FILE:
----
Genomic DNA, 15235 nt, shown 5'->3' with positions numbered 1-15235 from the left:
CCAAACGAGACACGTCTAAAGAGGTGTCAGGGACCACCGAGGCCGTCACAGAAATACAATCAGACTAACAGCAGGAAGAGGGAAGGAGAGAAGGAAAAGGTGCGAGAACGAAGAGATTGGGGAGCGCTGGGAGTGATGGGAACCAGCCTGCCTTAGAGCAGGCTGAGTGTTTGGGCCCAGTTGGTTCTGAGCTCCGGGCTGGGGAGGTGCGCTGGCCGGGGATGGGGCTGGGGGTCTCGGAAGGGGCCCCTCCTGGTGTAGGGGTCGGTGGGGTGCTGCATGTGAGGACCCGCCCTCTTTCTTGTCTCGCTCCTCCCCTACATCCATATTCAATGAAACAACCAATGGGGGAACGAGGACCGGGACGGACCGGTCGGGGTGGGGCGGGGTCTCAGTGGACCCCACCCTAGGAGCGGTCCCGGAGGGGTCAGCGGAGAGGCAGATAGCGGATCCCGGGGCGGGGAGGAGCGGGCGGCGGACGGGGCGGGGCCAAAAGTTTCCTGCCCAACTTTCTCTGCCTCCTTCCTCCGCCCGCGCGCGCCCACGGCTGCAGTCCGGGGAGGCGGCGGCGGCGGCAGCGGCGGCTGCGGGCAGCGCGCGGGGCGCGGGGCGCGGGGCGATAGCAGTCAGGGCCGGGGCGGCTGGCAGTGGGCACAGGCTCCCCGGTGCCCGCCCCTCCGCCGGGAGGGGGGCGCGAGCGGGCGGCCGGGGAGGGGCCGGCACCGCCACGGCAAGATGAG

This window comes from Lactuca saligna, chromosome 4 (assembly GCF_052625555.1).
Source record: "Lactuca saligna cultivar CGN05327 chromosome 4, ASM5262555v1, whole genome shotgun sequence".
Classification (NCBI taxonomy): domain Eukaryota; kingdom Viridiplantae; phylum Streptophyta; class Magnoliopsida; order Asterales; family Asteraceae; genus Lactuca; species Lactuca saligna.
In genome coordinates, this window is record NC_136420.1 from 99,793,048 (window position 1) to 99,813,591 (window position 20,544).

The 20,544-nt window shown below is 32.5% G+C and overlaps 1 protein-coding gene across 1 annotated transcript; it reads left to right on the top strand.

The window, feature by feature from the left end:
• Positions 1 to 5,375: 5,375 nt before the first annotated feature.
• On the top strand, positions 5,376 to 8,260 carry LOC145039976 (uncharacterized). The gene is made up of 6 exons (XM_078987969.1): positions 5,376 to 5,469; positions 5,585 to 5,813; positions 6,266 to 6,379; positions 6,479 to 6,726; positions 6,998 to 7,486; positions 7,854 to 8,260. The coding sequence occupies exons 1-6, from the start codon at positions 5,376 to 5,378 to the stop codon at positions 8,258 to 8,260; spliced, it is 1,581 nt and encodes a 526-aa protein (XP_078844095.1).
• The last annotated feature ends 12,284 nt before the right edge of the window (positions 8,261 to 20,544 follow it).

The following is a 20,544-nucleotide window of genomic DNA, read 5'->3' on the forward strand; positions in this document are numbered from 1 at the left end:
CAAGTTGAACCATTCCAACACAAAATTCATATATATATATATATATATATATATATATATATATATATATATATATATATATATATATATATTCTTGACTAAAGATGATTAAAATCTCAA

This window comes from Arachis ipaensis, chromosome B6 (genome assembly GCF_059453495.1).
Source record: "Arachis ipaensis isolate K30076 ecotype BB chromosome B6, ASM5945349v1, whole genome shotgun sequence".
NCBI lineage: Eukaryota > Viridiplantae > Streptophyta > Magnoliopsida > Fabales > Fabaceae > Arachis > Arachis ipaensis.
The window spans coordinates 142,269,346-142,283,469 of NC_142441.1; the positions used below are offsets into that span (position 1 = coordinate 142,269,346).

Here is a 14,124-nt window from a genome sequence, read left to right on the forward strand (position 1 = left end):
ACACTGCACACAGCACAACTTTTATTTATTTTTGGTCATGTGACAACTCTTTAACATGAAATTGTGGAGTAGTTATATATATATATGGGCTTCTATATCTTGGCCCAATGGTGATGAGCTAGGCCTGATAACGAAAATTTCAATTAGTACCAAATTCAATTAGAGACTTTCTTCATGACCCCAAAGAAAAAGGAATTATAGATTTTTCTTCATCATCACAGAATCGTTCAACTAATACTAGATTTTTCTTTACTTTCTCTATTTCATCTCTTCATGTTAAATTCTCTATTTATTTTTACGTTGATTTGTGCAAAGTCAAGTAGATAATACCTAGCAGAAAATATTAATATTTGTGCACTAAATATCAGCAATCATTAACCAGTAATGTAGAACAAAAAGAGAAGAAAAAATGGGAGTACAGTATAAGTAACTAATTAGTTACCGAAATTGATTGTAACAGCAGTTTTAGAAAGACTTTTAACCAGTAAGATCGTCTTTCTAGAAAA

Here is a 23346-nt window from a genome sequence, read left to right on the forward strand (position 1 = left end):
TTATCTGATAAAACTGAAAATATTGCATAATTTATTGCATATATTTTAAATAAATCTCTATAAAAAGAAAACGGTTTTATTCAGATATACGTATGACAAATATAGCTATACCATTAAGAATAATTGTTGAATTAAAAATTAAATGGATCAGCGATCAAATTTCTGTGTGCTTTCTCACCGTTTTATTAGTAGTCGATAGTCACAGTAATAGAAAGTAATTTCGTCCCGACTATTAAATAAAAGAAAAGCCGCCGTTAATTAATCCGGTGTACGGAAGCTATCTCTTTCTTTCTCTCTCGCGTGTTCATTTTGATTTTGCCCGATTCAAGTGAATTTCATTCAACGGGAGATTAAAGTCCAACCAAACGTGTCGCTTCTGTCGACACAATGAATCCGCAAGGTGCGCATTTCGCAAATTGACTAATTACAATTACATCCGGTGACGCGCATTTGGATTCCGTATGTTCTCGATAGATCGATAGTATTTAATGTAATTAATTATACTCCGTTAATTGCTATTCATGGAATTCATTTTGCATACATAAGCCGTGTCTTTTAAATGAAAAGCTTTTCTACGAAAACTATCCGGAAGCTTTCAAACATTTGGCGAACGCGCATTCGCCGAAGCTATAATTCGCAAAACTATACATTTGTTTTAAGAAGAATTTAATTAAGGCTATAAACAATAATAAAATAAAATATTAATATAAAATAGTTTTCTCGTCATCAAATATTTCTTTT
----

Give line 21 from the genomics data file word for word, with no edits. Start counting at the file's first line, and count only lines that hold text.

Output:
TTATCTGATAAAACTGAAAATATTGCATAATTTATTGCATATATTTTAAATAAATCTCTATAAAAAGAAAACGGTTTTATTCAGATATACGTATGACAAATATAGCTATACCATTAAGAATAATTGTTGAATTAAAAATTAAATGGATCAGCGATCAAATTTCTGTGTGCTTTCTCACCGTTTTATTAGTAGTCGATAGTCACAGTAATAGAAAGTAATTTCGTCCCGACTATTAAATAAAAGAAAAGCCGCCGTTAATTAATCCGGTGTACGGAAGCTATCTCTTTCTTTCTCTCTCGCGTGTTCATTTTGATTTTGCCCGATTCAAGTGAATTTCATTCAACGGGAGATTAAAGTCCAACCAAACGTGTCGCTTCTGTCGACACAATGAATCCGCAAGGTGCGCATTTCGCAAATTGACTAATTACAATTACATCCGGTGACGCGCATTTGGATTCCGTATGTTCTCGATAGATCGATAGTATTTAATGTAATTAATTATACTCCGTTAATTGCTATTCATGGAATTCATTTTGCATACATAAGCCGTGTCTTTTAAATGAAAAGCTTTTCTACGAAAACTATCCGGAAGCTTTCAAACATTTGGCGAACGCGCATTCGCCGAAGCTATAATTCGCAAAACTATACATTTGTTTTAAGAAGAATTTAATTAAGGCTATAAACAATAATAAAATAAAATATTAATATAAAATAGTTTTCTCGTCATCAAATATTTCTTTT